So you walk into your favorite department store, or maybe it’s Bath and Body Works, and the smell hits you. Vanilla, rose, baked goods, cinnamon and pretty much every kind of fruit and flower you can think of. But you realize that it’s actually the candle isle that smells so good!
But $25-$30 is way too much money to spend on a regular basis. Since when have soy candles become such expensive, luxury items?! So why not save a boat load and have a stock of great homemade gifts to whip out whenever you need them by simply learning how to make soy candles that look and smell amazing?
Today I’m going to show you exactly that, how to make diy soy candles that are both colored and delightfully scented. They smell absolutely amazing when using your favorite candle fragrance oil! They’re also pretty similar to the make-up of your favorite popular brands, namely Yankee Candle.
But is this your first time making a soy candle? Don’t worry, everything you need is right here on this page. But keep an eye out for our next few posts, as this month we’ll be tackling everything you need to know about candle making!
We’ll be dishing all the gossip about scenting and coloring your wax in much more detail, as well as post dedicated to the ins and outs of wicking for candles (including how to make use of gorgeous, crackling wooden wicks). You’ll find all the upcoming posts in our homemade candles section over the next few weeks.
Watch How To Make Soy Candles
What You Will Need For Soy Candle Making
Notes on wicks: Keep in mind that candle wicks come in different sizes, and the size you’ll need will depend on the diameter of your jar. We’ve used an Eco size 12 with a large size stabilizer.
Generally, jars with a diameter of between 25-65mm will need between an ECO1-ECO4. Our jar was particularly large, so we needed such a big wick! Experiment to find which wick you’ll need, or keep an eye out for our in-depth look at wicking in the coming weeks for more information.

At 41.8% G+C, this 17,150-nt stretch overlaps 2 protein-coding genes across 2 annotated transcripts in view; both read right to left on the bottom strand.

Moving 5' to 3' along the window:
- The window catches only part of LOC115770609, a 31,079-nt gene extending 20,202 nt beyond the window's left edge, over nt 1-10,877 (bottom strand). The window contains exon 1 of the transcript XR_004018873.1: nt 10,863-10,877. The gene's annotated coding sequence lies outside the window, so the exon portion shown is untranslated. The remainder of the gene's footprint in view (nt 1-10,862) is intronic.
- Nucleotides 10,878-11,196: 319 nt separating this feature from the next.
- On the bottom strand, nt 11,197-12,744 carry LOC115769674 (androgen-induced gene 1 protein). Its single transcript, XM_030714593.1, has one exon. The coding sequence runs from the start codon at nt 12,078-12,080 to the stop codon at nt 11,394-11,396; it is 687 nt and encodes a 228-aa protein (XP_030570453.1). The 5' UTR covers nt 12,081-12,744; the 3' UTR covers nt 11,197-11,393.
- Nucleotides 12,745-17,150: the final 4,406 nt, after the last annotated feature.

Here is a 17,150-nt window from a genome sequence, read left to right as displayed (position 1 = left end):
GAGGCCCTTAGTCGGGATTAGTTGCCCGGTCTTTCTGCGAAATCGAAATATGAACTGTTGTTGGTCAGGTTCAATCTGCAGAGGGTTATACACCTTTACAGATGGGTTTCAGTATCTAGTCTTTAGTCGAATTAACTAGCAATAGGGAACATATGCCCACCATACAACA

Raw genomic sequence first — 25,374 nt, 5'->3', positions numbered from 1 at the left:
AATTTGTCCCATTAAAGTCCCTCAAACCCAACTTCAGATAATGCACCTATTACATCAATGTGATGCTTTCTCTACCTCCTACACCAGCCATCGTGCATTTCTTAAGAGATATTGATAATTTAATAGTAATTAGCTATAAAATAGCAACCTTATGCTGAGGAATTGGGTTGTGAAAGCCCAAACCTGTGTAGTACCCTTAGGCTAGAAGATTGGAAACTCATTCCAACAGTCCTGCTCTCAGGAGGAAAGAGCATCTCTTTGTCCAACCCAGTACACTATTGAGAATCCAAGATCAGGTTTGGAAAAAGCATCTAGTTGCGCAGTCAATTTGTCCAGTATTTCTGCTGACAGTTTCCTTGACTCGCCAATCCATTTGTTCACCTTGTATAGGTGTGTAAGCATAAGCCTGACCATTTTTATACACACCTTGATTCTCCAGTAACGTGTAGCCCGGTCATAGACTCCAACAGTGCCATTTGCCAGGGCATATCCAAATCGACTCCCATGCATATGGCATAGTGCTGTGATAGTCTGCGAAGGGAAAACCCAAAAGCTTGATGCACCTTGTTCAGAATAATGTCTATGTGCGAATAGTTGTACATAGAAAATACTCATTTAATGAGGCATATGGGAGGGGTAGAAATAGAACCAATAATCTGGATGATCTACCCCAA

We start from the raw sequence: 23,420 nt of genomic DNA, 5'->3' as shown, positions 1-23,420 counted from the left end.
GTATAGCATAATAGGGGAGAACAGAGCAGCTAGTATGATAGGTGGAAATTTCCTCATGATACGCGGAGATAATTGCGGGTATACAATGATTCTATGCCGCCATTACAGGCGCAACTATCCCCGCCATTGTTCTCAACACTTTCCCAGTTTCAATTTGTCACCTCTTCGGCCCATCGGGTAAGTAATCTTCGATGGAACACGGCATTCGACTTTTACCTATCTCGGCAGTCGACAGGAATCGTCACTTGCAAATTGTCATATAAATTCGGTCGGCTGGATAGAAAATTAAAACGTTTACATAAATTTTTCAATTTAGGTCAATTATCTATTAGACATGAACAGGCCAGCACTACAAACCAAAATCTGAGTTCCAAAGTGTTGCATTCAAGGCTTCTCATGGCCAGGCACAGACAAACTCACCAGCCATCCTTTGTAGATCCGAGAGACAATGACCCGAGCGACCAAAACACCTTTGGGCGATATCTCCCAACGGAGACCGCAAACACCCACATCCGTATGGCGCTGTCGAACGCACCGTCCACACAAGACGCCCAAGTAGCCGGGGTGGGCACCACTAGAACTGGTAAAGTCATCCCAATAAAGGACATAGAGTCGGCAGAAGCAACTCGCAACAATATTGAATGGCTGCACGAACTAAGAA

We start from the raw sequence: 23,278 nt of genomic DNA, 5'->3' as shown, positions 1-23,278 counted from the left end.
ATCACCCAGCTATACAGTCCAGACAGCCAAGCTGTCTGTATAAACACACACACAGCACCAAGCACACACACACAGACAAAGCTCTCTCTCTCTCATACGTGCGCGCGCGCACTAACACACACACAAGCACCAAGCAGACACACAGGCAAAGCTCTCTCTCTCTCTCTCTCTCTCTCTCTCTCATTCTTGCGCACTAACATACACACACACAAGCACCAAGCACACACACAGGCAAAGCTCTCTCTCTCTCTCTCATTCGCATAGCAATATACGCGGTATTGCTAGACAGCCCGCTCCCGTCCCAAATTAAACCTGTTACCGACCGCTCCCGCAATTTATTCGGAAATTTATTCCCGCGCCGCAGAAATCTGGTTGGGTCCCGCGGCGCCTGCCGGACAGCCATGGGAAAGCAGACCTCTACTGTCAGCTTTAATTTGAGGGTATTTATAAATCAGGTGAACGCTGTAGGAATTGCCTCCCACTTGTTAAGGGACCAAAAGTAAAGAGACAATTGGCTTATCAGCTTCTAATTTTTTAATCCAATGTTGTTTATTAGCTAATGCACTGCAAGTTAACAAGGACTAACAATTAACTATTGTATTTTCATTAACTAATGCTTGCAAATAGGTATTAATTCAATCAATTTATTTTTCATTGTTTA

Finding The Volume Of Your Jar
Before I come onto how much soy wax we’ll need, I thought I’d just say something about this particular type of wax. Soy wax is very soft, which means it is totally unsuitable for a free standing candle made from a mold. If this is what you’re looking for, you can take a look at our post on using paraffin wax to make interesting shaped candles.
You’re probably asking yourself ‘how much wax will I need’, but this will depend on your chosen container. There is a simple algorithm to work this out, but first fill your container with water up to where you want your wax, remembering to keep enough head space for the wick (take a look at the picture below, the space left will be plenty of room for our wick).
Empty the water out into a measuring cylinder or jug and record the measurement. I will be working in milliliters and grams, as the algorithm works best when using metric units. You can always convert them back to good old tablespoons and ounces after. The usable volume of my jar was 650mls, which is about the size of a large Yankee Candle jar.
Now, water pretty much weighs the same as its volume, so I must multiply the measurement of the water by 0.85 (the special modifier for the difference in weight between water and liquid soy wax). For me, this equaled 552.5g, which is exactly how much soy wax I’ll need to weigh out! But it’s always good to use a little more, just to be safe. I rounded mine to the nearest 10, and melted 560g.
Volume x 0.85 = Weight needed in soy wax
650mls x 0.85 = 552.5g
Note that multiplying your water volume by 0.85 is specific to soy wax, and will not work with paraffin.
Making The Soy Wax Candle
Step 1 Connect your candle wick to your stabilizer. Then, using either a hot glue gun or a bit of melted wax, affix your wick and stabilizer to the bottom of your jar so it doesn’t go anywhere. Not sticking the stabilizer in place isn’t a deal breaker, but when you come to pour in the wax you’ll kick yourself if you don’t.
Step 2 Now we need to melt the wax and we need to do this relatively slowly, as soy wax can catch fire if not melted properly. You can do this by making use of a double boiler (bain marie). Place a pan half-filled with water on the stove and place a Pyrex/heatproof or metal mixing bowl on top so that it sits on the pan and isn’t submerged in the water.
Turn on the stove to a medium heat. You can preboil the water first to speed things up, but it should only be simmering when your bowl is sitting on top. You can then pour your flakes into the bowl, stirring occasionally with a whisk or spoon. Although a whisk is good to use, as candle wax doesn’t build up as much as it does on a spoon.